Tiffany 925 Cufflinks
Tiffany & Co. Biography and Important Works
Tiffany & Co. is one of the most prominent purveyors of luxury goods in the United States, and has long been an important arbiter of style in the design of diamond engagement rings. A young Franklin Delano Roosevelt proposed to his future wife, Eleanor, with a Tiffany ring in 1904. Vanderbilts, Whitneys, Astors and members of the Russian imperial family all wore Tiffany & Co. jewels. And Jacqueline Kennedy Onassis preferred Tiffany china for state dinners at the White House.
Although synonymous with luxury today, the firm started out rather modestly. Charles Lewis Tiffany and John B. Young founded it in Connecticut as a “stationery and fancy goods emporium” in 1837, at a time when European imports still dominated the nascent American luxury market. In 1853, Charles Tiffany — who in 1845 had launched the company’s famed catalog, the Blue Book, and with it, the firm’s signature robin’s-egg blue, which he chose for the cover — shifted the focus to fine jewelry. In 1868, Tiffany & Co. gained international recognition when it became the first U.S. firm to win an award for excellence in silverware at the Exposition Universelle in Paris. From then on, it belonged to the pantheon of American luxury brands.
At the start of the Gilded Age, in 1870, Tiffany & Co. opened its flagship store, described as a "palace of jewels" by the New York Times, at 15 Union Square West in Manhattan. Throughout this period, its designs for silver tableware, ceremonial silver, flatware and jewelry were highly sought-after indicators of status and taste. They also won the firm numerous accolades, including the grand prize for silverware at the Paris Exposition of 1878. Among the firm’s glittering creations from this time are masterworks of Art Nouveau jewelry, such as this delicate aquamarine necklace and this lavish plique-à-jour peridot and gold necklace, both circa 1900.
When Charles Lewis Tiffany died, in 1902, his son Louis Comfort Tiffany became the firm’s design director. Under his leadership, the Tiffany silver studio was a de facto design school for apprentice silversmiths, who worked alongside head artisan Edward C. Moore. The firm produced distinctive objects inspired by Japanese art and design, North American plants and flowers, and Native American patterns and crafts, adding aesthetic diversity to Tiffany & Co.’s distinguished repertoire.
Tiffany is also closely associated with diamonds, even lending its name to one particularly rare and exceptional yellow stone. The firm bought the Tiffany diamond in its raw state from the Kimberley mines of South Africa in 1878. Cut to create a 128.54-carat gem with an unprecedented 82 facets, it is one of the most spectacular examples of a yellow diamond in the world. In a broader sense, Tiffany & Co. helped put diamonds on the map in 1886 by introducing the American marketplace to the solitaire diamond design, which is still among the most popular engagement-ring styles. The trademark Tiffany® Setting raises the stone above the band on six prongs, allowing its facets to catch the light. A lovely recent example is this circa-2000 platinum engagement ring. Displaying a different design and aesthetic (but equally chic) is this exquisite diamond and ruby ring from the 1930s.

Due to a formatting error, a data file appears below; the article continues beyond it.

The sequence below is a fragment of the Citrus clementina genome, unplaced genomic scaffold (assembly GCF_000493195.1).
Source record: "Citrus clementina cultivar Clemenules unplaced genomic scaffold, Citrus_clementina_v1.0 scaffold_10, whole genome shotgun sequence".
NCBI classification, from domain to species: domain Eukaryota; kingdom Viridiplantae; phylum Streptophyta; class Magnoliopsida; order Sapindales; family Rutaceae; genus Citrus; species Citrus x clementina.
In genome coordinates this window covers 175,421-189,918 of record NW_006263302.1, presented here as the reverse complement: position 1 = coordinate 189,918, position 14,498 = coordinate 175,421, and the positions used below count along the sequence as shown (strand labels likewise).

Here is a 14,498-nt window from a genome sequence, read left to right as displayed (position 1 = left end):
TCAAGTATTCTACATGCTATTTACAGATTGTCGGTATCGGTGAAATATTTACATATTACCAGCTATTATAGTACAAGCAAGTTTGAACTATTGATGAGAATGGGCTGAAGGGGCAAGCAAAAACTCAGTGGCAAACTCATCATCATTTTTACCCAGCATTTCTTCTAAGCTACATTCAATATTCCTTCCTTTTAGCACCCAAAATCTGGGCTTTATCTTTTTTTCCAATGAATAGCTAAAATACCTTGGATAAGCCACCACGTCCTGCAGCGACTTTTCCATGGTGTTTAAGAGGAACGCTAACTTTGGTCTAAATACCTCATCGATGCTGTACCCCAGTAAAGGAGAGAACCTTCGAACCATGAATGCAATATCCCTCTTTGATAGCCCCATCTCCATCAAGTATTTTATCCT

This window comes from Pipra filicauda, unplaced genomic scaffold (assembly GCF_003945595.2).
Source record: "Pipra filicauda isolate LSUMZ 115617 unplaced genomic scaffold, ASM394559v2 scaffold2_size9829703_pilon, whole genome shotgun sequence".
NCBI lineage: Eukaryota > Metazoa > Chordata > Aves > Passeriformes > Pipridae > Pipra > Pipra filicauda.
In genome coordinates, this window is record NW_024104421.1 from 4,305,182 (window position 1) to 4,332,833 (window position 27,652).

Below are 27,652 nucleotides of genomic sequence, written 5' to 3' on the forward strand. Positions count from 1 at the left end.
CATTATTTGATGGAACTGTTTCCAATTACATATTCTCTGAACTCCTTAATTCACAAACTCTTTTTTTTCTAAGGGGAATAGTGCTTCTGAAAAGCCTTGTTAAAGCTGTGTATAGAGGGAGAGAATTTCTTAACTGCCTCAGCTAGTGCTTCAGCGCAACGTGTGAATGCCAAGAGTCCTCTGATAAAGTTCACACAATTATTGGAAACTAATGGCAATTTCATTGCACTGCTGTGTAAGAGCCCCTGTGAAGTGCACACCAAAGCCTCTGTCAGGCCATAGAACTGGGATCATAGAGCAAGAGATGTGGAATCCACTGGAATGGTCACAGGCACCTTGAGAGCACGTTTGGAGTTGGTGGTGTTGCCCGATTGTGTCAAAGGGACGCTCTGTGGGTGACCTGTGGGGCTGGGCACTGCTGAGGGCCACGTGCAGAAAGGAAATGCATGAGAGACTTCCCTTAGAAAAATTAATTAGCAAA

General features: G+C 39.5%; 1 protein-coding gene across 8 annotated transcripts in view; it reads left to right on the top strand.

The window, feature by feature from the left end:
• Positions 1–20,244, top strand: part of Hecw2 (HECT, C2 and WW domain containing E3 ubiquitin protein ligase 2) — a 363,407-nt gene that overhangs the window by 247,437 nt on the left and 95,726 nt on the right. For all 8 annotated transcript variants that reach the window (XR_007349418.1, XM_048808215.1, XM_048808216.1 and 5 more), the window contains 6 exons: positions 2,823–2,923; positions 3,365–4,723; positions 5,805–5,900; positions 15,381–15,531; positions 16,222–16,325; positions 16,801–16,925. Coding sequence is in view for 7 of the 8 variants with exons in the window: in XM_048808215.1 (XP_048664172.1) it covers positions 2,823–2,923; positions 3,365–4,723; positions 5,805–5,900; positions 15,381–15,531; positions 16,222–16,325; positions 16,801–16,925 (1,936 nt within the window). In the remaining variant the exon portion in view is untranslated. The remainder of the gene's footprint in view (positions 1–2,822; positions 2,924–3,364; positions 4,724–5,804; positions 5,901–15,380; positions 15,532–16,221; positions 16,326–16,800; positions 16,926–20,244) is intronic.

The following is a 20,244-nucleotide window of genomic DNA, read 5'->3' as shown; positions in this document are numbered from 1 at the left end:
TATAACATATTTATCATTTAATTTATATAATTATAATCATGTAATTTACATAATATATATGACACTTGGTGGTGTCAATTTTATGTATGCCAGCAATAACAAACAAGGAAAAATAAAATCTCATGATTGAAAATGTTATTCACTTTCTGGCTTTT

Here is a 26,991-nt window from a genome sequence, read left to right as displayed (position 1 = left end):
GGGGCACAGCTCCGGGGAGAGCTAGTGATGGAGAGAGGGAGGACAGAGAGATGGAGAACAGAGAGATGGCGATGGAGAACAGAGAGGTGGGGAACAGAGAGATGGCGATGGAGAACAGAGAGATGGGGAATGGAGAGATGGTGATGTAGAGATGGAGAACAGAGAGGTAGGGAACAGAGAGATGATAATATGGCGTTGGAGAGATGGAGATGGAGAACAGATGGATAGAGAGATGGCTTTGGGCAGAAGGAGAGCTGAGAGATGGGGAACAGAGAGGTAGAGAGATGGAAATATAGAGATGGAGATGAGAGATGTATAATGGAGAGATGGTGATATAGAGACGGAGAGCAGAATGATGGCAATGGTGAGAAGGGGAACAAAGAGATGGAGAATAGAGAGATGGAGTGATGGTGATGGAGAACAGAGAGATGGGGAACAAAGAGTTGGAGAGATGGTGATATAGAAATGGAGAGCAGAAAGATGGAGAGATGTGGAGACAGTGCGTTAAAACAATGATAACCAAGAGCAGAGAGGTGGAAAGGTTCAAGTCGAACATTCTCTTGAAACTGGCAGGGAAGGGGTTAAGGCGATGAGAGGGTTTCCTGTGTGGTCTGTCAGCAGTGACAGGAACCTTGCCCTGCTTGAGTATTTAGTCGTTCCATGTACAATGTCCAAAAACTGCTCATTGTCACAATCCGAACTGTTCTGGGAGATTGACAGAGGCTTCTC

Finding the Right Cufflinks for You
Cufflinks rose to popularity during the 1800s as fashionable men sought a refined and elegant solution for keeping their shirtsleeves together. Prior to this accessory, which initially materialized as a simple chain fastened to a button, men were lacing the ends of their sleeves with ribbon or string. Today, there are all manner of antique and vintage cufflinks that add flair and functionality to relaxed casual wear as much as they do for classy formal attire.
It wasn’t long before diamonds, emeralds and other precious gemstones began to appear on cufflinks, a means of adding ornament to clean and starched formal wear. When clothing manufacturers began to produce shirt cuffs and collars with more durable materials during the 19th century, a class of newer, stronger cufflinks gained credibility as being both essential and stylish. In the decades following this era’s design evolution, an entire industry bloomed around the craft of these subtle statement pieces.
Luxury brands more often associated with engagement rings and bracelets, such as Cartier and Tiffany & Co., have added cufflinks to their lines over the years, and jewelry designers, working in numerous styles, have explored the use of different materials and integrated a variety of ornamentation. Understated cufflinks of gold and platinum are guaranteed to cleanly complement any ensemble, while more niche designs allow the jewels to truly shine.
Cufflinks are practical pieces of jewelry that can also be very expressive. Consider the event for which you’re donning cufflinks and accessorize accordingly, but know that a distinctive pair of cufflinks, such as the colorful confections offered by Trianon, can pop against your dressy evening wear. Whether they’re geometric wonders of the Art Deco era, reliably relevant skull jewels or glittering accessories designed by Van Cleef & Arpels, adorned with the maison’s celebrated four-leaf clover or prominent animal motifs, you can delicately break from what can be a stuffy business meeting by introducing personality and pizzazz with a duo of nifty cufflinks.
A carefully chosen set of cufflinks can bring a stylish outfit together — literally. Find a large, luxurious collection of contemporary cufflinks as well as irresistible vintage pieces on 1stDibs today.